roads. Mr. Lauck dealt with the New York.
N "w Haven & Hurtford. the Lake
Shore A: Michigan Southern and tbe
Erie railroads in detail and filed a
statement showing bis findings on
olber railroads.
New Haven Dividends.
The New Haven road, he said, had
paid out SS000 in dividends for ev. ry
$1,000 pa'd In wages to Its firemen
in the 11 years The capacity of its
locomothe- bad Increased ''-) n. the
efficiency of its firemen 28 7-0 per
cent, its gain in freight revenue ex
ceeded $10,000,000, but it paid the
firemen an increase ot only $152 000.
Tbe Lake Shore road, he continued,
had Increased its locomotive trac
tive power 168 9-1" per cent and its
total train miles nearly per cent
but had Increased the number of its
firemen only 13 per cent. Each fire
man was thus required to handle
more than 40 per cent more coal than
formerh. The firemen, he thought,
should have received 22 per cent more
wages than they did
Erie Railroad.
The EtIc railroad, he stated, had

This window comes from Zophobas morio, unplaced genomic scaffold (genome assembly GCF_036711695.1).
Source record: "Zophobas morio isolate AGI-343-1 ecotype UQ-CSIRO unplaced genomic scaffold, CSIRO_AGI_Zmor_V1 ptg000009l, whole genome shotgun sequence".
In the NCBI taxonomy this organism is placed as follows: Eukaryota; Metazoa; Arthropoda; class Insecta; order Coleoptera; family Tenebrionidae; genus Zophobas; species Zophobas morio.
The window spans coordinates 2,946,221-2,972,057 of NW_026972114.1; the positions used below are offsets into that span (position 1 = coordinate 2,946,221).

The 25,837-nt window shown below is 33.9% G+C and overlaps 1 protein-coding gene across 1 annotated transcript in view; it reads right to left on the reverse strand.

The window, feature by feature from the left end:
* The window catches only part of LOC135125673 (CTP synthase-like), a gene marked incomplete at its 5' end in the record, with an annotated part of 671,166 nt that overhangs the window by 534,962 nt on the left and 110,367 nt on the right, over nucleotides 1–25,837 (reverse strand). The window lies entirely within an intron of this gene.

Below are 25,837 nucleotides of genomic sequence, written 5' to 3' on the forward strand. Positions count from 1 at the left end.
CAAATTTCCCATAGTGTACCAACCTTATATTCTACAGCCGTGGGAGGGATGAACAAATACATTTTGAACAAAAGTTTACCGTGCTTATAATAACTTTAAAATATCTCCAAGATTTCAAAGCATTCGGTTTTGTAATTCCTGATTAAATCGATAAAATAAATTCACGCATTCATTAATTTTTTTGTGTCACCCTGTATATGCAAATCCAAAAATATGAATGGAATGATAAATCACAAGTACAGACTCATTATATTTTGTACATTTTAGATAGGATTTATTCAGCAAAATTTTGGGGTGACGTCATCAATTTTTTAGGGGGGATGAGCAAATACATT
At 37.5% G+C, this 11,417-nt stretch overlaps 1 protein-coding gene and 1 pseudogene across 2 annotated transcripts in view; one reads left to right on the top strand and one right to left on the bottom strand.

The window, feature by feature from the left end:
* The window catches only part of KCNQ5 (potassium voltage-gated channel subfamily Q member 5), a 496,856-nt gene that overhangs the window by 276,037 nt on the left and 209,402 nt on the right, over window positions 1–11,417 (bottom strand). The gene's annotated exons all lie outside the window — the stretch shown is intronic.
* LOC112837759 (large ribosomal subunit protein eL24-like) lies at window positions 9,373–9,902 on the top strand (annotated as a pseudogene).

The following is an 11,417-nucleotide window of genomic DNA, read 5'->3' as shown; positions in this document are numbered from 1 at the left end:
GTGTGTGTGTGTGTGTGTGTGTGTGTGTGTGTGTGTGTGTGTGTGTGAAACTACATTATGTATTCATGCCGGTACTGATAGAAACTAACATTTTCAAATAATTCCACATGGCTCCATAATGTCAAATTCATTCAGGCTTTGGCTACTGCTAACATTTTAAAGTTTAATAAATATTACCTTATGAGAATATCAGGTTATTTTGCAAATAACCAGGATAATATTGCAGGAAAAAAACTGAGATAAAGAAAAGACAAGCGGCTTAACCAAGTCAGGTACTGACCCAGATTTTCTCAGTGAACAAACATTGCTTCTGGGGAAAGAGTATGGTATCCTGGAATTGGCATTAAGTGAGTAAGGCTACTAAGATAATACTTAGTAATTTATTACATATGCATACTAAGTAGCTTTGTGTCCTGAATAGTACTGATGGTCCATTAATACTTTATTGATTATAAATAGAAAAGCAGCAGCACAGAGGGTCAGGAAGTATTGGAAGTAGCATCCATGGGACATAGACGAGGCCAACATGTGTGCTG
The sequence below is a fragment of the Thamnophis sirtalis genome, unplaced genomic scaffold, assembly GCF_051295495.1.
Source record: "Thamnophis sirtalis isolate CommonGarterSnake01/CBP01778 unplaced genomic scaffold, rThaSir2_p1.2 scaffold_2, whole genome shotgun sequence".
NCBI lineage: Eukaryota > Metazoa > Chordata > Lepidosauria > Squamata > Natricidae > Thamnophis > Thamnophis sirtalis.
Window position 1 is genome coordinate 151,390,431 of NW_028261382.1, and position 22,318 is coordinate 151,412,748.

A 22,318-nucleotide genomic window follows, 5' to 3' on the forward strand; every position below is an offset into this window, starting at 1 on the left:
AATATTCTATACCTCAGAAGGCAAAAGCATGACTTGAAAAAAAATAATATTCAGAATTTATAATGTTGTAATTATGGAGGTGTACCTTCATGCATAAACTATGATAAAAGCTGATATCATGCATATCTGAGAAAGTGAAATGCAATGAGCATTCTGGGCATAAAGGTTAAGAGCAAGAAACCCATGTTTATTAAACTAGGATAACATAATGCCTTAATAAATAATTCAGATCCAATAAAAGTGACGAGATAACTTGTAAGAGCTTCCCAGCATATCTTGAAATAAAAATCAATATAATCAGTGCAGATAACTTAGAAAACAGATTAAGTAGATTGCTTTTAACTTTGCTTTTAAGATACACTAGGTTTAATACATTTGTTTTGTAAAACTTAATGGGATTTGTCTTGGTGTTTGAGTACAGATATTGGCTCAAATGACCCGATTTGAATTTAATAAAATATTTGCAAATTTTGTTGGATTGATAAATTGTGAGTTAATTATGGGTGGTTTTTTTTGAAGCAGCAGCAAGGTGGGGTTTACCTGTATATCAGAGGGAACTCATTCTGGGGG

increased the tractive power of Its
locomotives 101 6-10 per cent; each
fireman bad increased his efficiency
45 7-lu per cent Wages of flremi d
had increased about 38 por cent since
' 1901'. he admitted, but this In his opiu
ion was inequitable, inasmucb as $4.
! 000 had been put Into the reserve tund
and betterments for every II,-j
000 paid In wages lo the lire
i men. The accuracy of the report.0'
filed by the Erie with the interstate1
commerce commission upon which
Mr. Lauck based bis evidence, wru
questioned by President Carter of the
firemen, who said thai the apparent
Increase of 38 per cent In tbe fire
men's wages was Incorrect.
Mr. Lauck will be cross examined
Chicago. Mar. 17. The "cibist"
gown will be the proper conceit In
women's dress this spring, according i
to information imparted tonight by a I
member of the Chicago dressmakers' I
A full description of ihe new de-
parturr In dress has not been obtain- j
aole thus far, but ouv woman suid a
front view of the gown reminded her1
Bomewhat of the futurist painting,
'Nude Descending a Stairway," which
recently was shown at tbe Interna-'
tional exhibition of modern art in I
New York
The creation is of "futurist" satin,
with a floral design in straight lines .
Tin trimmings are square, rcsenillng
alphabet blocks. The sleeves are fourl
correred. Despite the geometrical
construction of the lines, the garment
doc? not make the figure angular, but'
accentuutes the curves and is aid to
lend a distinctive air ot grace.
About a thousand dressmakers" are
here t0 attend the ;mnual contention
of the club, which will open tomorrow
Morbidness Among